Dundee v Dons

17 April 2013 05:39
a nice wee read this

i remember these new year derby games well,thanks to the writer for the memories




The Dons have been playing Dundee FC in top League football since November 1905 when the two met at Dens Park in front of some 12,000 fans. The game didn't go well for Aberdeen who managed to succumb to the tune of 6-0. In fact it took until February 1908 for Aberdeen to overcome the Dens Park side in any competition (and there were many: East of Scotland League; Inter City League; High Cup and the odd friendly. That win was in the ever popular Scottish Cup when at the third attempt the Black & Gold finally overcame the Dee in a second round replay at neutral Hampden Park with a scoreline of 3-1 and a crowd of 24,000.

The fixture was growing and club officials were clearly realising the value of it to both sides and so Aberdeen's first Derby fixture had arrived. In the January 6th edition of the Bon-Accord weekly magazine, their sports' columnist wrote: "The newarrangement arrived atbetween Dundee and Aberdeen whereby New Year's

Day fixtures in the League to be played alternatively at Dens Park and Pittodrie has come to stay. No onewho was at Dundee on Saturday will deny this, for some 12,000 spectators were crammed into the enclosure, and they gotsplendid value for their money. It only re­mains for the Aberdeen spectators to patronise ­the venture in the same numbers when their turn comes, and the fixtureis assured for all time."

August 1912 saw the first occasion when a crowd of 20,000 was reached at either Pittodrie or Dens, the latter being the venue on this occasion with the crowd witnessing a comfortable 3-1 victory for the Aberdeen men. Pittodrie didn't see a crowd of that size against their inter-City rivals until after the Great War, when 20,000 turned out for a dour New Year's Day goalless draw. A few weeks later the Scottish Cup third round tie at Dens Park drew an impressive 30,000 with special trains ferrying many from the Northeast. It took a further two matches for Dundee to overcome and progress to the next round.

So Aberdeen's true Derby Match, against their greatest rivals was well established and the fixture was reliably there season after season. The crowds fluctuated according to how the two teams were faring in the League but the

y were always amongst the healthiest on the card. Dundee United first appeared as a fairly regular opponent in 1925 but were seen as a far less attractive fixture by Aberdeen supporters and, indeed, they were seldom in the First Division. By the 1930's it was Pittodrie that tended to host the larger crowds for the meetings and in season 37/38 Dundee were relegated for the first time leaving the Dons without a Derby match to look forward to in 38/39. After that the Second World War ended the possibility of the Derby resuming as Dundee FC shut up shop for most of the duration. Of course there was football during most of the War period and Dundee United became regular opponents in the Eastern League.

By 1947 Dundee were back in the First Division and although there had been a few cup-ties in the preceding couple of years, "hostilities" could now be resumed. Dundee were entering a strong period of their history under the guidance of one-time Aberdeen goalie and Club Director, George Anderson, and of course David Halliday was building a competitive force at Pittodrie. Results ebbed and flowed but the fixture remained hugely popular and it was only cup-tie crowds, or occasionally those for Celtic or Rangers, that could exceed the home attendances between these two historic rivals.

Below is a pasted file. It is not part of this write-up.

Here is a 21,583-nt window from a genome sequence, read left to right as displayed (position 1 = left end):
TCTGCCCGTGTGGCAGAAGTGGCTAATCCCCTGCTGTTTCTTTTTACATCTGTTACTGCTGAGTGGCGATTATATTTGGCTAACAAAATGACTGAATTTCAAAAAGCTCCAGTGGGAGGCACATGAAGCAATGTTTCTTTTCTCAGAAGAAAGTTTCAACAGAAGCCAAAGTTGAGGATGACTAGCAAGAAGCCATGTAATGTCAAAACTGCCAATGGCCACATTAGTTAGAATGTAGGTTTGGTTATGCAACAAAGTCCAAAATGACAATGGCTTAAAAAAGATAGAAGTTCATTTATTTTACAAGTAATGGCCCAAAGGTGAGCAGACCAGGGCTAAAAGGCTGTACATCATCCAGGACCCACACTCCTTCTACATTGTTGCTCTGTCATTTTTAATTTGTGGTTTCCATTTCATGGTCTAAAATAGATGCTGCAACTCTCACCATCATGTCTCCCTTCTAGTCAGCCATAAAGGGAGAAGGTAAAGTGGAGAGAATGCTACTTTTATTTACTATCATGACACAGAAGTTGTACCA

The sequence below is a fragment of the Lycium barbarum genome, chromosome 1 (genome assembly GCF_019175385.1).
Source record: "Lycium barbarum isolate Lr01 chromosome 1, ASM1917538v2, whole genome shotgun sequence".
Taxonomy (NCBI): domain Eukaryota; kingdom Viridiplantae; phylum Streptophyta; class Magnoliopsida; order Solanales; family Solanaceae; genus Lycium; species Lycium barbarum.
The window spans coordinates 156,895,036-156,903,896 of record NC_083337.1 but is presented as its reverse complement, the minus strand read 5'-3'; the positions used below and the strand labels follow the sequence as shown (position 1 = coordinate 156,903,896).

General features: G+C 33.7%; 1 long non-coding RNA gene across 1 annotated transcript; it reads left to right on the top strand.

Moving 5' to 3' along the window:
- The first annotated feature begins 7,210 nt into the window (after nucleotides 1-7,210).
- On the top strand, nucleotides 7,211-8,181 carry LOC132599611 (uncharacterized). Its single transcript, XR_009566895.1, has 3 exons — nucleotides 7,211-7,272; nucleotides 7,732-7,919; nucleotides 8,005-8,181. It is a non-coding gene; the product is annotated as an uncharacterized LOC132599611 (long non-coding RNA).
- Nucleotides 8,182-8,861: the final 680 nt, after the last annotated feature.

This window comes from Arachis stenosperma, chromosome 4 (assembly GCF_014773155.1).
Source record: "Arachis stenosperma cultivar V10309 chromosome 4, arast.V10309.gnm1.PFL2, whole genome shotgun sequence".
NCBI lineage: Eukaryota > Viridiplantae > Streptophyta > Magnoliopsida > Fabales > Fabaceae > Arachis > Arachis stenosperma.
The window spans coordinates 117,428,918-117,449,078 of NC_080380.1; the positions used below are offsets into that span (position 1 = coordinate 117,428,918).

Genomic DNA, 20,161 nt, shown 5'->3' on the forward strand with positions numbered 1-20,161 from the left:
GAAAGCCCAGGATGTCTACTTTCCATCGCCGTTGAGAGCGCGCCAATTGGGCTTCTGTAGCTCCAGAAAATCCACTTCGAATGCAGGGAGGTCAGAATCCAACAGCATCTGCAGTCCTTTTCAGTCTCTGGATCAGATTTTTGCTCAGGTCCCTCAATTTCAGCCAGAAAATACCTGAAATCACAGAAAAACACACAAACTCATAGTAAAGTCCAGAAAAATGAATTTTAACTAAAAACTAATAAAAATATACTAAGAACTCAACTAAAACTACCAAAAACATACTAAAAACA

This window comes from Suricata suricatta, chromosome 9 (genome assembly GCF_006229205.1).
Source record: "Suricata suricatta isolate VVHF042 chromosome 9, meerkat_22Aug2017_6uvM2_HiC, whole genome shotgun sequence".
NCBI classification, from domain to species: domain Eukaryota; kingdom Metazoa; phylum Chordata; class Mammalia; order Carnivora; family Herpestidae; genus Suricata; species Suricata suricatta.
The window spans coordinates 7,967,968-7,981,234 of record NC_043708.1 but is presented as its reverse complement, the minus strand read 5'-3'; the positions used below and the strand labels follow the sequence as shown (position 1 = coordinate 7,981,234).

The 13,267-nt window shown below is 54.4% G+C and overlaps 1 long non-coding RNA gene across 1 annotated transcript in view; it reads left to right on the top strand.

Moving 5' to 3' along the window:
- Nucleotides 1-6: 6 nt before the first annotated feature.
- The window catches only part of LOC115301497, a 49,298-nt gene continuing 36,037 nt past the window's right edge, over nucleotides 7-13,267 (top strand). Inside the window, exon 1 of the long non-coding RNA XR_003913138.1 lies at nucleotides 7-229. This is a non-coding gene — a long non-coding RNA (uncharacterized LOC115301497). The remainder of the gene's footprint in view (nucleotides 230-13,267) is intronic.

Through the 1960's, with the decline of the Dons' onfield performances, the Pittodrie crowds fell away although the rivalry with Dundee was no less intense and whenever there was a New Year's Day fixture the crowds would eagerly turn out irrespective of form. Meanwhile Dundee United were becoming a more regular opponent but crowds tended to be smaller when the Dons played them up until they met at neutral Dens Park for a Scottish Cup semi-final in 1967 when 41,500 crammed in to see the Dons win by a single goal.

After that Dundee seemed to weaken gradually as Dundee United came to the fore, especially under Jim McLean, and the arrival of Alex Ferguson saw that rivalry grow and intensify, leaving Dundee in the shade. Indeed, Dundee were relegated again in 1976 and have had something of a yo-yo existence between Premier and First Divisions ever since, sadly rendering the Bon-Accord's prediction of the fixture being assured for all time a little wide of the mark.








Since 1903 we have played against Dundee in a total of 318 matches of all types with 138 wins, 91 draws and 89 defeats. There have been 521 goals scored and 416 conceded so the Dons definitely have the edge but that is all the more reason to keep focussed on trying to win the next one. There have been a couple of other clubs that Aberdeen have played more often and with more of the games competitive fixtures rather than friendlies and minor tournaments, but they are not local rivals and those matches have a rather different complexion to them.

Dundee are back in the SPL this season, albeit in difficult circumstances, and Red Army traditionalists will be hoping that they can secure a more regular place in the top flight so that our most traditional of rivalries can be restored. For this week, though, with a traditional Saturday fixture played at 3:00 o'clock, it would be fantastic to see a tip of the beanie hat to history and a bumper crowd turning out for the true Derby Match.

Source: Dundee Mad


World Cup Group G

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